13. 13. In Summery…. I  The trend towards globalization is the result of various social processes through which the planet is becoming an increasingly interconnected space due to multiple international and trans-national relations.  These relations are multidimensional (in the sense that they are not purely economic or purely political).  These relations are sustained by specific social agents (governments, corporations, NGO’s, etc.). 13
  14. 14. In Summery…. II  There are significant differences of power between these agents  These processes involve as much the homogenization as the social, cultural, political and economic differentiation trends.  This is a very longstanding trend, which takes on particular importance in this historic moment due to the planetary scope that currently characterizes it and the increased awareness of globalization. 14
  15. 15. Latin America  ‘America’ was coined after Amerigo Vespucci (16c).  The title, Latin America, was given by Napoleon III in the 19c.  Designates the territories colonized by Spanish, Portuguese and French settlers.  Today it referes to countries in the Americas where Spanish or Portuguese languages prevail: Argentina, Bolivia, Brazil, Chile, Colombia, Costa Rica, Cuba, Dominican Republic, Ecuador, El Salvador, Guatemala, Honduras, Mexico, Nicaragua, Panama, Paraguay, Peru, Puerto Rico, Uruguay and Venezuela. 15
  16. 16. 16
  17. 17. Latin America Green Orange Blue Violet Light green :Spanish :Portuguese :French :American English :British English 17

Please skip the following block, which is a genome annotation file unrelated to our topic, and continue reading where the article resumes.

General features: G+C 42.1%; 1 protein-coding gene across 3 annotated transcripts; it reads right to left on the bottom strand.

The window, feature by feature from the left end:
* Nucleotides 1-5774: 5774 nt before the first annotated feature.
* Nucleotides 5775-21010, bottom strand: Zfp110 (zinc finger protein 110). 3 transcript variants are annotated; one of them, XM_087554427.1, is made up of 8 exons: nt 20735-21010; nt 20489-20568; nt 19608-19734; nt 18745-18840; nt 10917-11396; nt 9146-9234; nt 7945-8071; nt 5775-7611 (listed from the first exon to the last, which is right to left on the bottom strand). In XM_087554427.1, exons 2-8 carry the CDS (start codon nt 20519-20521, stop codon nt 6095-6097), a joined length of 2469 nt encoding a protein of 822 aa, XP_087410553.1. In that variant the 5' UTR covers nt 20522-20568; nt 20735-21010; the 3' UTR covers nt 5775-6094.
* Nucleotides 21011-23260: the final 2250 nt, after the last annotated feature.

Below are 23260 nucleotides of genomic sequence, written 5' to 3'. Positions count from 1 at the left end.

18. 18. Dates of Latin American national independence 18
  19. 19. Globalization in Latin America The trend of globalization is not a phenomena taking place outside of Latin America, but is a trend in which regional social agents take part and affect the globe. The trajectory of Latin American countries, to face the challenges of globalization, has been marked by the economic models prevailing in the region since the 19th century onwards. These models have determined the social, cultural and political development of countries in Latin America in an increasingly globalized world. 19
  20. 20. Globalization in Latin America  Communicational  phenomena Mass media communications   Cultural Industries Mass entertainment products  World supremacy of American companies  International promotion of English as the global language  Consumer patterns, representations and values of American society  Racial presentations 20
  21. 21. Globalization in Latin America  Political  Phenomena American and European view of democracy and civil society  Cultural phenomena Migrations  Indigenous Movement  Protestant churches  21
  22. 22. Globalization in Latin America  Economic     phenomena Trans-national corporations Free trade area Specific markets: tourist services, production and commercialization of medicines and cosmetics, natural and organic food, traditional craft and ethno-music. International Monetary Fund (IMF) 22
  23. 23. Development Models in Latin America  Outward  Classical economics, Laissez-faire  Inward  development model (1880-1940) development model (1940-1970’s) Keynesian economics, state intervention  Market-oriented (1980’onwards)  development model Neo-liberalism, monetarism 23